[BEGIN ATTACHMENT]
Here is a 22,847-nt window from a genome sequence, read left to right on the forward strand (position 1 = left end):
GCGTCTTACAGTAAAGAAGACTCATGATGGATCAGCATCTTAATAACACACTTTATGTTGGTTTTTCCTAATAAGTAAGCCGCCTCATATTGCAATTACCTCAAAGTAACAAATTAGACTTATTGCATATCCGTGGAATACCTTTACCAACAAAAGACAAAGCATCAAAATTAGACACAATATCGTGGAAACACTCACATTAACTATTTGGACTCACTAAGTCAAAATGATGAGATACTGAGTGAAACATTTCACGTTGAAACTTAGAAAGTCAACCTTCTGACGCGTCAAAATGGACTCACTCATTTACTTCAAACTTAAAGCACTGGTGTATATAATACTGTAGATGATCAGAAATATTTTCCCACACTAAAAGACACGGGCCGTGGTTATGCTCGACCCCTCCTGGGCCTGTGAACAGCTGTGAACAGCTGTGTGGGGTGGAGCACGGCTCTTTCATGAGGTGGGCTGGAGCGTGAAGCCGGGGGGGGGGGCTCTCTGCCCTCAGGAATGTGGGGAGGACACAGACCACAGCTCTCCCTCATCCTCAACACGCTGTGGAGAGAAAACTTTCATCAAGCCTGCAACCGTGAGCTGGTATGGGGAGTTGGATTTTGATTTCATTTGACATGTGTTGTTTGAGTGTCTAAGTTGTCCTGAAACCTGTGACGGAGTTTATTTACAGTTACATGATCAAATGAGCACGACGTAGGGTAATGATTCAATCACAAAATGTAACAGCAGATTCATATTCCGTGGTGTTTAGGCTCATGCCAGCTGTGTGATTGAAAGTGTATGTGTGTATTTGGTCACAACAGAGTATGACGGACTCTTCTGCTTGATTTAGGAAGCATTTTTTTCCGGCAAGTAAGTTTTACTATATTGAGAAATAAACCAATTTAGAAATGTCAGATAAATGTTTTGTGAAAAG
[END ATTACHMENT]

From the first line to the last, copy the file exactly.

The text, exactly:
Here is a 22,847-nt window from a genome sequence, read left to right on the forward strand (position 1 = left end):
GCGTCTTACAGTAAAGAAGACTCATGATGGATCAGCATCTTAATAACACACTTTATGTTGGTTTTTCCTAATAAGTAAGCCGCCTCATATTGCAATTACCTCAAAGTAACAAATTAGACTTATTGCATATCCGTGGAATACCTTTACCAACAAAAGACAAAGCATCAAAATTAGACACAATATCGTGGAAACACTCACATTAACTATTTGGACTCACTAAGTCAAAATGATGAGATACTGAGTGAAACATTTCACGTTGAAACTTAGAAAGTCAACCTTCTGACGCGTCAAAATGGACTCACTCATTTACTTCAAACTTAAAGCACTGGTGTATATAATACTGTAGATGATCAGAAATATTTTCCCACACTAAAAGACACGGGCCGTGGTTATGCTCGACCCCTCCTGGGCCTGTGAACAGCTGTGAACAGCTGTGTGGGGTGGAGCACGGCTCTTTCATGAGGTGGGCTGGAGCGTGAAGCCGGGGGGGGGGGCTCTCTGCCCTCAGGAATGTGGGGAGGACACAGACCACAGCTCTCCCTCATCCTCAACACGCTGTGGAGAGAAAACTTTCATCAAGCCTGCAACCGTGAGCTGGTATGGGGAGTTGGATTTTGATTTCATTTGACATGTGTTGTTTGAGTGTCTAAGTTGTCCTGAAACCTGTGACGGAGTTTATTTACAGTTACATGATCAAATGAGCACGACGTAGGGTAATGATTCAATCACAAAATGTAACAGCAGATTCATATTCCGTGGTGTTTAGGCTCATGCCAGCTGTGTGATTGAAAGTGTATGTGTGTATTTGGTCACAACAGAGTATGACGGACTCTTCTGCTTGATTTAGGAAGCATTTTTTTCCGGCAAGTAAGTTTTACTATATTGAGAAATAAACCAATTTAGAAATGTCAGATAAATGTTTTGTGAAAAG